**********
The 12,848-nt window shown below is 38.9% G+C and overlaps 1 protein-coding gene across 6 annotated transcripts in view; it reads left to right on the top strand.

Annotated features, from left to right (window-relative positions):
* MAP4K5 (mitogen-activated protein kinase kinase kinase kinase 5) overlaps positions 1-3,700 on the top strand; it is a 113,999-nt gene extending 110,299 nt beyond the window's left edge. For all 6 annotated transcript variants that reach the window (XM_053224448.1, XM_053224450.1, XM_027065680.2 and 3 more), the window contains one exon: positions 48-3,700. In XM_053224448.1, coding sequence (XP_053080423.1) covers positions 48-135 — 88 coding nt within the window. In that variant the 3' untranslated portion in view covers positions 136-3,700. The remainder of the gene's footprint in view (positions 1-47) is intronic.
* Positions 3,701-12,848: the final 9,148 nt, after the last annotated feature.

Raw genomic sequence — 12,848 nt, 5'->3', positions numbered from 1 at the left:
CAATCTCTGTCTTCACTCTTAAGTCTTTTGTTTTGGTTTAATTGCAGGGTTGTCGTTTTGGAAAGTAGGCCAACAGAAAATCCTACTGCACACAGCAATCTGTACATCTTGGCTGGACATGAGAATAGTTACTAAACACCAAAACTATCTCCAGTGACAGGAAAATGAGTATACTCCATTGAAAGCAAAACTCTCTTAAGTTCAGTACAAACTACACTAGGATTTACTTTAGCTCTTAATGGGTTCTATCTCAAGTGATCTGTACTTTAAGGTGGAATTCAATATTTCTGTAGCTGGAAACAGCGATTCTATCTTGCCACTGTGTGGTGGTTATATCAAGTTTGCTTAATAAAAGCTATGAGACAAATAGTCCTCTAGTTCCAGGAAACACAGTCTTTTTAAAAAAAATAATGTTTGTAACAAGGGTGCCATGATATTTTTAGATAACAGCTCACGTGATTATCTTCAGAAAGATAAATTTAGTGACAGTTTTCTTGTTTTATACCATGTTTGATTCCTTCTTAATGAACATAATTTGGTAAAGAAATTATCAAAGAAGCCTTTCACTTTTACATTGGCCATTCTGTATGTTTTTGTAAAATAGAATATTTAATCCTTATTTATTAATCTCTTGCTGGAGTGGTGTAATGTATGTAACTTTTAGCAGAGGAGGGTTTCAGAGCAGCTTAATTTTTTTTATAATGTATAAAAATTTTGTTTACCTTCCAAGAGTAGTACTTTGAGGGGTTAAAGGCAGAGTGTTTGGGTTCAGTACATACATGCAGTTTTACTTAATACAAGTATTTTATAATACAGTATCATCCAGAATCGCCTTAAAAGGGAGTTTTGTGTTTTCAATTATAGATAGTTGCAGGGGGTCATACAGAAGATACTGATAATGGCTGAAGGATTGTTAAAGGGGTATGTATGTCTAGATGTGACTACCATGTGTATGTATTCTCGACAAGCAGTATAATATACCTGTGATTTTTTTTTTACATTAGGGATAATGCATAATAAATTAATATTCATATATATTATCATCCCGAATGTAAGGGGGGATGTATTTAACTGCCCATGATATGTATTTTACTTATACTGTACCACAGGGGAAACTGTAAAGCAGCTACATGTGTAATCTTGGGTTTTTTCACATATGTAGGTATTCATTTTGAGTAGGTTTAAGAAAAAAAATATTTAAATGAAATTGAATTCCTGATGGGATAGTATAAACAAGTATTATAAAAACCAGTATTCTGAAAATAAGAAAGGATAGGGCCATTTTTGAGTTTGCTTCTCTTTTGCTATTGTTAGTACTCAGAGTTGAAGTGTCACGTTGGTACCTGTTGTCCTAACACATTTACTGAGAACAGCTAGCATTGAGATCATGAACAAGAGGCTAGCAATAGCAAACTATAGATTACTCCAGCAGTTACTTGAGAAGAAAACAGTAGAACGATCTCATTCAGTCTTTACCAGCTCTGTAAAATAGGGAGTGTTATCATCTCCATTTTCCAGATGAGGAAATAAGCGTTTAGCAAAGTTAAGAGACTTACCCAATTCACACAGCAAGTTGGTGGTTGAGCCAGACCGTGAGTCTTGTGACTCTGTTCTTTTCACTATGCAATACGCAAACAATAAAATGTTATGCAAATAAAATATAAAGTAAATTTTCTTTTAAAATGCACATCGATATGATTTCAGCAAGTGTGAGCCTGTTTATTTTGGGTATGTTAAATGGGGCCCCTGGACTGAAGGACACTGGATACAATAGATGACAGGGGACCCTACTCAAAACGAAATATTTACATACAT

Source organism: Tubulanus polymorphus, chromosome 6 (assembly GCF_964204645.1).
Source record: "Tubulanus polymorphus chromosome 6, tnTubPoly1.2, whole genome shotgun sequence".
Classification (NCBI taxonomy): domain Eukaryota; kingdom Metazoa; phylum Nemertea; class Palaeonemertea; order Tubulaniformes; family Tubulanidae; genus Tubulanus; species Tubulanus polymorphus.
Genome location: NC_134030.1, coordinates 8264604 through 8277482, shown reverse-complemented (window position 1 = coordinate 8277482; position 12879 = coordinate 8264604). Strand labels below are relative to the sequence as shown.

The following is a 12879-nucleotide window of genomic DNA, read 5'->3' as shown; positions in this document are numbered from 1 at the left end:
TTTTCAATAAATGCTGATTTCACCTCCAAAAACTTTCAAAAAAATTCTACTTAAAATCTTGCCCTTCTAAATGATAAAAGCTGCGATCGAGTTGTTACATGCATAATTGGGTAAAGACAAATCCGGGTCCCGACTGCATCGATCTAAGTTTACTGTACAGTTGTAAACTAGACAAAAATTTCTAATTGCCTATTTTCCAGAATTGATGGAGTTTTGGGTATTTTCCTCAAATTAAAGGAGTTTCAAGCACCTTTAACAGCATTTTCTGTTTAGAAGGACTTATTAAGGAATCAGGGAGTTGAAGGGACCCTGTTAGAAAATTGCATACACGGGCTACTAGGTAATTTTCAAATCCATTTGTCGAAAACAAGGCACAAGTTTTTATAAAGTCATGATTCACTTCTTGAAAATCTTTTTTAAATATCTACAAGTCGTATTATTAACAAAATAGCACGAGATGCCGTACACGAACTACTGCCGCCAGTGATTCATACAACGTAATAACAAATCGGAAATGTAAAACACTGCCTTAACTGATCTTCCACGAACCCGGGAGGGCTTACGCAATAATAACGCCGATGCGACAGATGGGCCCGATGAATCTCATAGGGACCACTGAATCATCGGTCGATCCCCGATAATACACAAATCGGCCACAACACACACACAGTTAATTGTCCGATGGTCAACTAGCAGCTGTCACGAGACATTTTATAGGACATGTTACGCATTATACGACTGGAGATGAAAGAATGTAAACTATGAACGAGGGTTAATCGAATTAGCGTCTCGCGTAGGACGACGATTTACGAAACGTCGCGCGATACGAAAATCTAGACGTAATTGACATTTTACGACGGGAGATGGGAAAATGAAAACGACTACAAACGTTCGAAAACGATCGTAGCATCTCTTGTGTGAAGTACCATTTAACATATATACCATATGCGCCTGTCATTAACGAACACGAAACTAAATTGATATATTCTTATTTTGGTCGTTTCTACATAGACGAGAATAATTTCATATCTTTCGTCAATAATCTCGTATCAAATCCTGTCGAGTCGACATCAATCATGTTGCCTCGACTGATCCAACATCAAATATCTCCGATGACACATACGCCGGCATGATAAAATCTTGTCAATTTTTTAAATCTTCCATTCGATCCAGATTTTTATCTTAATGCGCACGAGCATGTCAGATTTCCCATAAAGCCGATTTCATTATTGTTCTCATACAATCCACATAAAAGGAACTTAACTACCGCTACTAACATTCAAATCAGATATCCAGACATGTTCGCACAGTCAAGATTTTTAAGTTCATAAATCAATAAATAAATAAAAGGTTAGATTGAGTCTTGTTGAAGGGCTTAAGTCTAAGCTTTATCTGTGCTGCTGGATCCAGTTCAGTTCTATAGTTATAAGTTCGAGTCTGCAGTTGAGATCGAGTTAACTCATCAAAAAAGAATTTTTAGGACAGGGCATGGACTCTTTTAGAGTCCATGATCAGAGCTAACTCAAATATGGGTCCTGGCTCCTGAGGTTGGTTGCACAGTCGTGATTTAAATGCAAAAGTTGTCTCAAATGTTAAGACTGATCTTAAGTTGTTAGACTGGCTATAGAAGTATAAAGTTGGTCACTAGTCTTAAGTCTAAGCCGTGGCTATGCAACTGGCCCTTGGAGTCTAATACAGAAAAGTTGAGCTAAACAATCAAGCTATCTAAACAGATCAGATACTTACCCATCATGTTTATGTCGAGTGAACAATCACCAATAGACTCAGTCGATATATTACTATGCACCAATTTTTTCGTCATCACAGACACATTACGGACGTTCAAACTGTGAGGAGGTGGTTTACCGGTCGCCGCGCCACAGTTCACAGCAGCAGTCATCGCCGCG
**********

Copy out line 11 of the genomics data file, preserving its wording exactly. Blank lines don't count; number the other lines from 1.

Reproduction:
The following is a 12879-nucleotide window of genomic DNA, read 5'->3' as shown; positions in this document are numbered from 1 at the left end: